The excavated burial site in Valladolid, Spain. Photo @oscar_puente_
By Irish Echo Staff
Archaeologists in Spain believe they may have discovered the burial place of Hugh Roe O’Donnell, “Red Hugh,” the 16th Century Irish nobleman and rebel leader.
A dig under way on a street in Valladolid in northwest Spain has revealed the remains of the church where O’Donnell is believed to have been buried, RTÉ was reporting.
The mayor of Valladolid, Oscar Puente, has posted images of the excavation work and has written: “In the chapel of Wonders, in the exact place where Red Hugh O’Donnell is believed to have been buried as well as Christopher Columbus, some remains and two coffins have appeared.”
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According to the RTÉ report, earlier this month, Dr. Hiram Morgan of University College Cork’s School of History, told RTÉ’s News that Red Hugh died in Spain in 1602 of natural causes.
Red Hugh, along with his father-in-law Hugh O’Neill, the Earl of Tyrone, fought the Nine Years’ War against the English and having sought aid from Spain, their forces were defeated at the siege and Battle of Kinsale which lasted from October, 1601 to early January, 1602.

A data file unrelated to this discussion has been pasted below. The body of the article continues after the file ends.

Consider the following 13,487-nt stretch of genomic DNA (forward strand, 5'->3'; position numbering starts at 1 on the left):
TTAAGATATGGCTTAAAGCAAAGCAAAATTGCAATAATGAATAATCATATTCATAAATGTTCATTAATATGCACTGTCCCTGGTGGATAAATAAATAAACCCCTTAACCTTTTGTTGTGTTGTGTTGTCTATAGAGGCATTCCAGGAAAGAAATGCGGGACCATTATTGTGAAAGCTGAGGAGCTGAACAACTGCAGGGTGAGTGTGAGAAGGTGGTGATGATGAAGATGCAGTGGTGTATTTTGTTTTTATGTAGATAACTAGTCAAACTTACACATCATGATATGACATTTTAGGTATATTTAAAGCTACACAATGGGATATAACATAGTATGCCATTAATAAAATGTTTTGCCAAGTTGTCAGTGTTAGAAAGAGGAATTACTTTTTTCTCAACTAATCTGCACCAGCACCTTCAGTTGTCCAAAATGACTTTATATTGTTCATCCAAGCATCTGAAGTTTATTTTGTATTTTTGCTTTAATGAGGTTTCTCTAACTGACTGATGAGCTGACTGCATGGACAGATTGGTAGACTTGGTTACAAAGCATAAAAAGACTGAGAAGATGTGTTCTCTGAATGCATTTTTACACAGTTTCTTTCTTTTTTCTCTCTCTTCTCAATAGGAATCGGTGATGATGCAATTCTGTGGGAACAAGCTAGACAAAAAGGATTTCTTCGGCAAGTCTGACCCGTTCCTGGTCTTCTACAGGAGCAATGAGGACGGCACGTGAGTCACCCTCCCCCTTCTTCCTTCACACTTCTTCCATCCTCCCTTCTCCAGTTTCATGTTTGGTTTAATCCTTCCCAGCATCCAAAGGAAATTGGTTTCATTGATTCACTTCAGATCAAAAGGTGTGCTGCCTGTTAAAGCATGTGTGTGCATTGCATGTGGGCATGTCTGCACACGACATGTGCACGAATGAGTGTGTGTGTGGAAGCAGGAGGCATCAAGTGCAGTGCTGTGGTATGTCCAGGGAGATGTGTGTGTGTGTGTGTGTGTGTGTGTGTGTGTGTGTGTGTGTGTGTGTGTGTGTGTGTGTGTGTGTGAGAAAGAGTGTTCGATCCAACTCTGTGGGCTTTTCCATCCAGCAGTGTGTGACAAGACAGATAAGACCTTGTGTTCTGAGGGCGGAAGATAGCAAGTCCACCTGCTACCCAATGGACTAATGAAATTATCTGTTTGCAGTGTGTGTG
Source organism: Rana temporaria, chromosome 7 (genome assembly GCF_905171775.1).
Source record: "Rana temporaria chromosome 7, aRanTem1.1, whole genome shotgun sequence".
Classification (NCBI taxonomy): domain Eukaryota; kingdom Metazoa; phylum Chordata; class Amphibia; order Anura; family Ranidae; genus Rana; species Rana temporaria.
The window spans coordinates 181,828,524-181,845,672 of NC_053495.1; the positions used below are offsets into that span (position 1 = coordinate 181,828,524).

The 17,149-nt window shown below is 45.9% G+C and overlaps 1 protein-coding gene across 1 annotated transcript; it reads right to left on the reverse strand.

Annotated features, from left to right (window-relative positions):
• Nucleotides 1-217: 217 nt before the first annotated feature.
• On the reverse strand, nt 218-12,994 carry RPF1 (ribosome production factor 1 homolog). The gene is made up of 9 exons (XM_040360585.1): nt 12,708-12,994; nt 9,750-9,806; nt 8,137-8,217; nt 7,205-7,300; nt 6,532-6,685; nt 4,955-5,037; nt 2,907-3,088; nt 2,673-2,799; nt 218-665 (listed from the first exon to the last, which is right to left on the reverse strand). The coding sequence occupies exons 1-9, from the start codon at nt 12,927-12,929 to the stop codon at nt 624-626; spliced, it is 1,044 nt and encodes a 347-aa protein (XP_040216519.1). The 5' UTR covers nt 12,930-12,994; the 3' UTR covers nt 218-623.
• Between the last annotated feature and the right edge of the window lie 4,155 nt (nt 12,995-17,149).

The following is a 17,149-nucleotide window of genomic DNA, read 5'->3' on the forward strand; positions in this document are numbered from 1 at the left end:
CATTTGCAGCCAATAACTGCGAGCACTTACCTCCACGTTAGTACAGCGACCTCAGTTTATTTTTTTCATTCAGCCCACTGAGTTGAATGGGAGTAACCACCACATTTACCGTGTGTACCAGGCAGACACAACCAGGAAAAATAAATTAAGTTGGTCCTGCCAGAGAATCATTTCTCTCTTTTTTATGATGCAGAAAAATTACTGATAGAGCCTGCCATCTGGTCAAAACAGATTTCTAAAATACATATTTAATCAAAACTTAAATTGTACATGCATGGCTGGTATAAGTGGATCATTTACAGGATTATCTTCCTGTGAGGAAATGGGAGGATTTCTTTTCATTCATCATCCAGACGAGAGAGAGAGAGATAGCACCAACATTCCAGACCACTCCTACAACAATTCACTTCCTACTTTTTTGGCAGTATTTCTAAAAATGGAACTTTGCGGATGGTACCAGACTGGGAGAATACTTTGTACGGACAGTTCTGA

The actual battle of Kinsale took place on Christmas Eve in 1601 and ended in a decisive defeat of the Irish forces and their Spanish allies.
According to Dr. Morgan, Red Hugh then travelled to Spain to ask the king, Philip III, to send another army to Ireland. He was on his way to Valladolid, then the capital of Spain, when he died. He was barely thirty years old.
Red Hugh, according to the RTÉ report, was buried in the chapel of the Franciscan monastery in the city.
This was the same church where Christopher Columbus was buried in 1506. His remains were later moved, but archaeologists believe the coffin he was originally buried in is one of two found during the excavations.
Dr. Morgan said that Spanish records show that Red Hugh had been suffering from a fever for more than two weeks before he died.
He said one way that he may be identified is that he had both his big toes amputated as a result of frostbite he sustained while hiding out in the Dublin mountains in 1592, this following his escape from four years of captivity at Dublin Castle.